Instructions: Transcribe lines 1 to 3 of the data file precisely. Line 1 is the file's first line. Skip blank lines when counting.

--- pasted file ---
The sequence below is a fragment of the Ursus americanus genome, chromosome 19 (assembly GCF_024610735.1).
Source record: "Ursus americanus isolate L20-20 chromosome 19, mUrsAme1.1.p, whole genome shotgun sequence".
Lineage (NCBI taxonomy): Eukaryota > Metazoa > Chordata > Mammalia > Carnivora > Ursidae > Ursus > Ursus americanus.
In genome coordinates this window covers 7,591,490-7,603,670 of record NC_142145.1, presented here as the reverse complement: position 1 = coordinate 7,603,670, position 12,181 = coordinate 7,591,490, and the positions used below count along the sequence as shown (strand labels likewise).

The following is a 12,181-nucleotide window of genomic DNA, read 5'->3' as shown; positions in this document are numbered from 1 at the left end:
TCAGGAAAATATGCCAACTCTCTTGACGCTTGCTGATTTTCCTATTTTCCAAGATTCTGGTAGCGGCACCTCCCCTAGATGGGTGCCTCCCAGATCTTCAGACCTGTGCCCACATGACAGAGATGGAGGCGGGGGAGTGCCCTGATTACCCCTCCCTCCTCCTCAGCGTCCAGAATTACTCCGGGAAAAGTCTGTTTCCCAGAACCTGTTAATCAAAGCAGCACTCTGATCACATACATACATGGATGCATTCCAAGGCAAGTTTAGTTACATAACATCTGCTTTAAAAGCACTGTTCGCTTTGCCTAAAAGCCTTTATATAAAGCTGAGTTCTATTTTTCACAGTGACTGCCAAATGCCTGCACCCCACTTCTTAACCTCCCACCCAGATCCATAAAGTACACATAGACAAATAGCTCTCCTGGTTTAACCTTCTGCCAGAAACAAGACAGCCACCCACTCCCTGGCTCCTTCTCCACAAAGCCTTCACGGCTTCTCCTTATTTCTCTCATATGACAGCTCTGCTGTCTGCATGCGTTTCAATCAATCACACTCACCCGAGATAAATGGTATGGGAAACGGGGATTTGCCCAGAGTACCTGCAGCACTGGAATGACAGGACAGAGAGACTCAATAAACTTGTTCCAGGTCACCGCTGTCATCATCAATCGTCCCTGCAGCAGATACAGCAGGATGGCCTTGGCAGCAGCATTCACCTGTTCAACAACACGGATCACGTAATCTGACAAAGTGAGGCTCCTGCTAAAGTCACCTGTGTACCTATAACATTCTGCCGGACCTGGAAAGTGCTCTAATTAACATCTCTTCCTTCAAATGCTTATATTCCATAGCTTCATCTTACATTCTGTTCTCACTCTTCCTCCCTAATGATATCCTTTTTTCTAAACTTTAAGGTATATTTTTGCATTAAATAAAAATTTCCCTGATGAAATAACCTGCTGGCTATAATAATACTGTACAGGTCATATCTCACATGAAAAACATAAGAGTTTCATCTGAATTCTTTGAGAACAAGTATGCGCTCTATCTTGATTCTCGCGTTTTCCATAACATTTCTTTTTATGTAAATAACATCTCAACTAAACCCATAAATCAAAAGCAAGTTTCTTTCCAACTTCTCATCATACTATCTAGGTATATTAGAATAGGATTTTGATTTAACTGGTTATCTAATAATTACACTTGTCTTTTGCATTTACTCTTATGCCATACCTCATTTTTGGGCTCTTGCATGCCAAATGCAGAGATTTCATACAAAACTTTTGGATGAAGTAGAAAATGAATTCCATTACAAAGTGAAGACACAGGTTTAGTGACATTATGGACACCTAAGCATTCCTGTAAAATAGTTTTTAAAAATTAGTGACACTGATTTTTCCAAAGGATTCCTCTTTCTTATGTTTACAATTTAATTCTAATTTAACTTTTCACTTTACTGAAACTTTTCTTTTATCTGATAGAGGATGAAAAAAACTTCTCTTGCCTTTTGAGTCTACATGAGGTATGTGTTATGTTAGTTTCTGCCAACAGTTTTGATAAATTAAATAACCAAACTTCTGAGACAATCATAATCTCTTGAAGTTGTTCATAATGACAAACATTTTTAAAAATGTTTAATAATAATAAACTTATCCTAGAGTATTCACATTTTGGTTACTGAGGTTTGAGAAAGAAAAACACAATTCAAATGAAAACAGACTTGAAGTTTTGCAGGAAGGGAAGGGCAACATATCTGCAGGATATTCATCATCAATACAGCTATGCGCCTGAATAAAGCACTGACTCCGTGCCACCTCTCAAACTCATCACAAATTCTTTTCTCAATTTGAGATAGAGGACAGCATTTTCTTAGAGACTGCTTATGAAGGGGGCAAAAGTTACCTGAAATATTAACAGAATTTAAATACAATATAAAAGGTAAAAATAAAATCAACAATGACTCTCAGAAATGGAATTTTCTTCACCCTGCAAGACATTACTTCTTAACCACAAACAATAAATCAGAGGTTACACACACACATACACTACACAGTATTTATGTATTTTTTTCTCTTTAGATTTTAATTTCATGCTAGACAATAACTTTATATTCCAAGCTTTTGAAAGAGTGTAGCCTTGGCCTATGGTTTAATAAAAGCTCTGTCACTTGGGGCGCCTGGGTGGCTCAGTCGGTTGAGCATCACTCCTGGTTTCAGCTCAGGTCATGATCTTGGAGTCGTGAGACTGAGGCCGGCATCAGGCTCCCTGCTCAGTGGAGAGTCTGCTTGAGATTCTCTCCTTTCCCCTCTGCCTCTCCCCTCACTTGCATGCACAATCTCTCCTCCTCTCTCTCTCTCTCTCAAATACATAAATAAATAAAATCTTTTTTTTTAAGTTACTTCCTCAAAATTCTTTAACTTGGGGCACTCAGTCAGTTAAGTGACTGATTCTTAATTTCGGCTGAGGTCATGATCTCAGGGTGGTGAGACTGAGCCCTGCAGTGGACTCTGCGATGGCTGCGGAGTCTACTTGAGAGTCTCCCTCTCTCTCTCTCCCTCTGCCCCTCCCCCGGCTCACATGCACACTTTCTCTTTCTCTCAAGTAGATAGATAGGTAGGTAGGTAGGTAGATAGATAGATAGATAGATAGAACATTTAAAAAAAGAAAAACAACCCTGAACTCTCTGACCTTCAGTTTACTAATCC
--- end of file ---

The sequence below is a fragment of the Ursus americanus genome, chromosome 19 (assembly GCF_024610735.1).
Source record: "Ursus americanus isolate L20-20 chromosome 19, mUrsAme1.1.p, whole genome shotgun sequence".
Lineage (NCBI taxonomy): Eukaryota > Metazoa > Chordata > Mammalia > Carnivora > Ursidae > Ursus > Ursus americanus.